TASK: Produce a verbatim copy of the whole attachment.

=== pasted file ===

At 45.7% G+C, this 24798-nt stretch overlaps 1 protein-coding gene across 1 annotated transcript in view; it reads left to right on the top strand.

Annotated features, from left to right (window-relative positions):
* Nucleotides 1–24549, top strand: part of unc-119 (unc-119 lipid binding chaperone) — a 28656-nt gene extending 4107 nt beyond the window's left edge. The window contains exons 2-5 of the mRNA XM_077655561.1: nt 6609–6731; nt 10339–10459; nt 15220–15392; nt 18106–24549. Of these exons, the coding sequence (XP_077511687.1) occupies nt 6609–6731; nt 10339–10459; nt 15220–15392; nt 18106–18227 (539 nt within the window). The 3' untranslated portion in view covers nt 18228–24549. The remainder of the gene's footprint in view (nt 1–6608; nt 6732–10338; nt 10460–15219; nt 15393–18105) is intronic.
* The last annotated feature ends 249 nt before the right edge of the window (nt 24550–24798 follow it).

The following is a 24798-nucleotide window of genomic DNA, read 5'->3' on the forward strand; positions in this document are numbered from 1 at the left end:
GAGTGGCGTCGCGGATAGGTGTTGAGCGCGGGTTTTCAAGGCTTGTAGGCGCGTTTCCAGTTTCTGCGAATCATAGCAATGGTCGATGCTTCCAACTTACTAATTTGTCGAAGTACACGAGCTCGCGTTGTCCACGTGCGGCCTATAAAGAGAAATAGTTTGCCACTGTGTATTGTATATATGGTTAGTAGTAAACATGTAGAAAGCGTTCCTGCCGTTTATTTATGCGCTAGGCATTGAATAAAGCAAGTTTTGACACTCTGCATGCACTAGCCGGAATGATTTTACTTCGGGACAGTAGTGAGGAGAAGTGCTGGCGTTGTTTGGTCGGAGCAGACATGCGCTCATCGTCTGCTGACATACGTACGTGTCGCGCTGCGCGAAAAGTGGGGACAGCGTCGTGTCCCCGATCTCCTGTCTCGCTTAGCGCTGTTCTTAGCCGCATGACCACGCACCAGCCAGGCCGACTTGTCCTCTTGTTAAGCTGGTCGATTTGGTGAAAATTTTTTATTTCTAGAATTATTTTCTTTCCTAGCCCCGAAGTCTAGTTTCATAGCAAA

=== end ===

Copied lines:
At 45.7% G+C, this 24798-nt stretch overlaps 1 protein-coding gene across 1 annotated transcript in view; it reads left to right on the top strand.

Annotated features, from left to right (window-relative positions):
* Nucleotides 1–24549, top strand: part of unc-119 (unc-119 lipid binding chaperone) — a 28656-nt gene extending 4107 nt beyond the window's left edge. The window contains exons 2-5 of the mRNA XM_077655561.1: nt 6609–6731; nt 10339–10459; nt 15220–15392; nt 18106–24549. Of these exons, the coding sequence (XP_077511687.1) occupies nt 6609–6731; nt 10339–10459; nt 15220–15392; nt 18106–18227 (539 nt within the window). The 3' untranslated portion in view covers nt 18228–24549. The remainder of the gene's footprint in view (nt 1–6608; nt 6732–10338; nt 10460–15219; nt 15393–18105) is intronic.
* The last annotated feature ends 249 nt before the right edge of the window (nt 24550–24798 follow it).

The following is a 24798-nucleotide window of genomic DNA, read 5'->3' on the forward strand; positions in this document are numbered from 1 at the left end:
GAGTGGCGTCGCGGATAGGTGTTGAGCGCGGGTTTTCAAGGCTTGTAGGCGCGTTTCCAGTTTCTGCGAATCATAGCAATGGTCGATGCTTCCAACTTACTAATTTGTCGAAGTACACGAGCTCGCGTTGTCCACGTGCGGCCTATAAAGAGAAATAGTTTGCCACTGTGTATTGTATATATGGTTAGTAGTAAACATGTAGAAAGCGTTCCTGCCGTTTATTTATGCGCTAGGCATTGAATAAAGCAAGTTTTGACACTCTGCATGCACTAGCCGGAATGATTTTACTTCGGGACAGTAGTGAGGAGAAGTGCTGGCGTTGTTTGGTCGGAGCAGACATGCGCTCATCGTCTGCTGACATACGTACGTGTCGCGCTGCGCGAAAAGTGGGGACAGCGTCGTGTCCCCGATCTCCTGTCTCGCTTAGCGCTGTTCTTAGCCGCATGACCACGCACCAGCCAGGCCGACTTGTCCTCTTGTTAAGCTGGTCGATTTGGTGAAAATTTTTTATTTCTAGAATTATTTTCTTTCCTAGCCCCGAAGTCTAGTTTCATAGCAAA